The new British Music Experience (BME), which this month took up permanent residence at London's O2 Arena, will provide a riveting addition to the capital's tourist attraction landscape. The high-tech, interactive music exhibition combines one of the most complex audio-visual systems ever designed - masterminded by integration specialists Sysco - with the most coveted music memorabilia of all time.
Working with Land Design, BME's exhibition designers, Sysco constructed a technical infrastructure that enables music lovers to trace historic moments and trends through the decades, learn about music's influence on art, fashion and politics, develop their skills on guitar, bass, drums and vocals, and participate in a full public and educational programme with workshops, lectures, master-classes and concerts. As an interactive exhibition it enables them to scroll through years of music, video clips, stories and images of their favourite artists.
With over 100 artists featured in the exhibition, Sysco needed to source a sophisticated and highly flexible audio network distribution system, and once again specified quantities of BSS Soundweb SW9088iis and SW3088 Soundweb Lite devices, from UK distributors Sound Technology.
Four of the larger Soundweb Originals (SW9088iis) were deployed to run the important Pre-Show and Exit Show features, while the central Core is under the control of a fifth SW9088iis. Around the periphery of the concourse seven satellite rooms - each dedicated to a musical era - have their audio delivered from fixed EQ presets stored in stand-alone Soundweb Lite (SW3088).
Soundweb programming was undertaken by Sysco, working alongside senior sound designer Peter Key, with whom project manager Chris Mothersdale and Director of Engineering, Glyn Hughes, liaised closely.
The real test of Soundweb is in the multi-featured (and reconfigurable) central Core, covered with an ambient sound canopy featuring 120 ceiling speakers, receiving six channels of audio feed.
“The main task was to get Soundweb to implement the various show modes and meet the routing requirements between show and conference set-ups,” explained Hughes. “With the ceiling speakers and floor subs angled in different directions, the system had to be time aligned in different ways to allow the conference space to be used with the DVD in 5.1 surround on the one hand, while at the same time using the facility panels, with a different room orientation, in the show space.”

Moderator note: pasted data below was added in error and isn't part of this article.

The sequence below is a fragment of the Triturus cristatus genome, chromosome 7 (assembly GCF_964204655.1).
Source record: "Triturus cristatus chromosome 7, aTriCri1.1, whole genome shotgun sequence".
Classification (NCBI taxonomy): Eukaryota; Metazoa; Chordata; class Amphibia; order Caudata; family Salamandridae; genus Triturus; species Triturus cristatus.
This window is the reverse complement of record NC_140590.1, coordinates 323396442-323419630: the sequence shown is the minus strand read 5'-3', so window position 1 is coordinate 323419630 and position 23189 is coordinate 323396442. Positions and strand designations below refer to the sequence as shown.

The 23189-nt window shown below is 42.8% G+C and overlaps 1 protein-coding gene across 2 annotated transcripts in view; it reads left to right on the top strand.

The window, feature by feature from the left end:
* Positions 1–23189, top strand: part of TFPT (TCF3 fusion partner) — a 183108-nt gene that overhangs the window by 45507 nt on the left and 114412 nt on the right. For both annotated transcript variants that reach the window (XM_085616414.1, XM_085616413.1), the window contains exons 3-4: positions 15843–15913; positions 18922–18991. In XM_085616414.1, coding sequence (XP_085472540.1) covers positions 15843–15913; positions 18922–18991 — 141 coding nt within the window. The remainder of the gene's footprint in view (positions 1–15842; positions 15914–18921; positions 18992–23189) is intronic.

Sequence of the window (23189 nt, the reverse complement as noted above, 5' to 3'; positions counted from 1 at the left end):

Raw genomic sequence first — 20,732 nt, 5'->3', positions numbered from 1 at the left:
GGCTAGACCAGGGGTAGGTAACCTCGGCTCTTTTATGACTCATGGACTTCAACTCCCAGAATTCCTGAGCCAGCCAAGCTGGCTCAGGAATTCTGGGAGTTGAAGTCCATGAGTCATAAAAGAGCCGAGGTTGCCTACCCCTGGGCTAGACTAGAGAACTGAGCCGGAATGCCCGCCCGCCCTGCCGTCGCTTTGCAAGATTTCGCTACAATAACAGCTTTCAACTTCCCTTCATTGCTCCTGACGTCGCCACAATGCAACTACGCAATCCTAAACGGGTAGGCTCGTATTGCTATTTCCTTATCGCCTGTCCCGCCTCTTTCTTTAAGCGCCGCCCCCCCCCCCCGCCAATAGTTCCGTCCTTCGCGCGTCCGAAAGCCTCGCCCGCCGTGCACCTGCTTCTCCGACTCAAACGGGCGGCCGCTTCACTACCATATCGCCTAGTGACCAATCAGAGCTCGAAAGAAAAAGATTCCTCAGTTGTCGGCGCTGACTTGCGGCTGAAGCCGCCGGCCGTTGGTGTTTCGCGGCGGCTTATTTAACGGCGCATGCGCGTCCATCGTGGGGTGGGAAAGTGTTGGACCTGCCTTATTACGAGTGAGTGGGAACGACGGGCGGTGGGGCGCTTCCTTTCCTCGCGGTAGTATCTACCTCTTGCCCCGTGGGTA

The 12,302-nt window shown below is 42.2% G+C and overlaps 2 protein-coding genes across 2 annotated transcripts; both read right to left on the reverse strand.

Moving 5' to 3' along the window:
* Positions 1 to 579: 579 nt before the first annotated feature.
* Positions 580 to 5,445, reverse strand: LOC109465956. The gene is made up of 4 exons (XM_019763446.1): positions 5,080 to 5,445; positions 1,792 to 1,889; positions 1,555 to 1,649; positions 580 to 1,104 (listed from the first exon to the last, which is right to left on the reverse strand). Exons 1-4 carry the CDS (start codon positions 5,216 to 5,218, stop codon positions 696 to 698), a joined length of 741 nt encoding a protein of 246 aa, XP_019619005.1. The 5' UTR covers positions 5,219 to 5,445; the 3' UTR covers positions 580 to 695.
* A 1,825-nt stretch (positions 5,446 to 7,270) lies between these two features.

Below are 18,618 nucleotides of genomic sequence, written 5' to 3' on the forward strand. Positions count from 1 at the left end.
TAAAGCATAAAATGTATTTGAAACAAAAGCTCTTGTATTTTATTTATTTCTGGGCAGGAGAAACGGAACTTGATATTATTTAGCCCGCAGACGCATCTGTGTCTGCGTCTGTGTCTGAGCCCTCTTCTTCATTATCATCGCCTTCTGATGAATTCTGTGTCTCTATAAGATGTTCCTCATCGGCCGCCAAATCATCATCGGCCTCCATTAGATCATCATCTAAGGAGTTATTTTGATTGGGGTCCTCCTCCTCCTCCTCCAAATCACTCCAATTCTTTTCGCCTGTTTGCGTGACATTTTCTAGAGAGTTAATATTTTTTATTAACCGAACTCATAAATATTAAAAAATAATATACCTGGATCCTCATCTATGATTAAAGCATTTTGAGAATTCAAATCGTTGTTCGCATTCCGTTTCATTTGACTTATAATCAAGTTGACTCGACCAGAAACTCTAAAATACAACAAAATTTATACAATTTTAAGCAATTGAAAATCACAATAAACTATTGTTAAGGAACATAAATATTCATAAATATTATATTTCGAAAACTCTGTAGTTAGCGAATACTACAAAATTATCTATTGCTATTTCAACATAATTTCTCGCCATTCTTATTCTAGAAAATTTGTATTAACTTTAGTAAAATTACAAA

The Pre-Show introduction and stupendous rock 'n' roll style Exit Show - which takes its feed from a 16-channel HD player - also have different states which required further flexibility in the Soundweb programming.
The Soundweb SW9088iis integrates with the Cue master show control system via RS232. To implement this Sysco used a MOXA serial device at either end of the signal chain, connected via the serial port on the computer.
“One of the nice things you can do with DSP is mix different inputs together with different delays on the input, so that time alignment can differ accordingly, depending on the different orientation of the speaker arrays,” notes Glyn Hughes.
Sysco first encountered Soundweb a decade ago, ironically while working on the Millennium Dome (which featured several hundred 'Webs). “We have always liked the Green boxes and as a cost effective system it's perfect. We know it won't break down and this provides the client with a low cost of ownership.”
Four years in the making, the BME which, occupies 22,000 square feet on the top floor of The O2 bubble, now looks set to become of one of Britain's most compelling attractions.
Sysco director Hugo Roche summarises: “It has been an exciting project for us to work on, and once again has showed that the Sysco team has the experience and innovative abilities to deal with a complex exhibition within a demanding timetable, and in the sensitive context of a complex building.”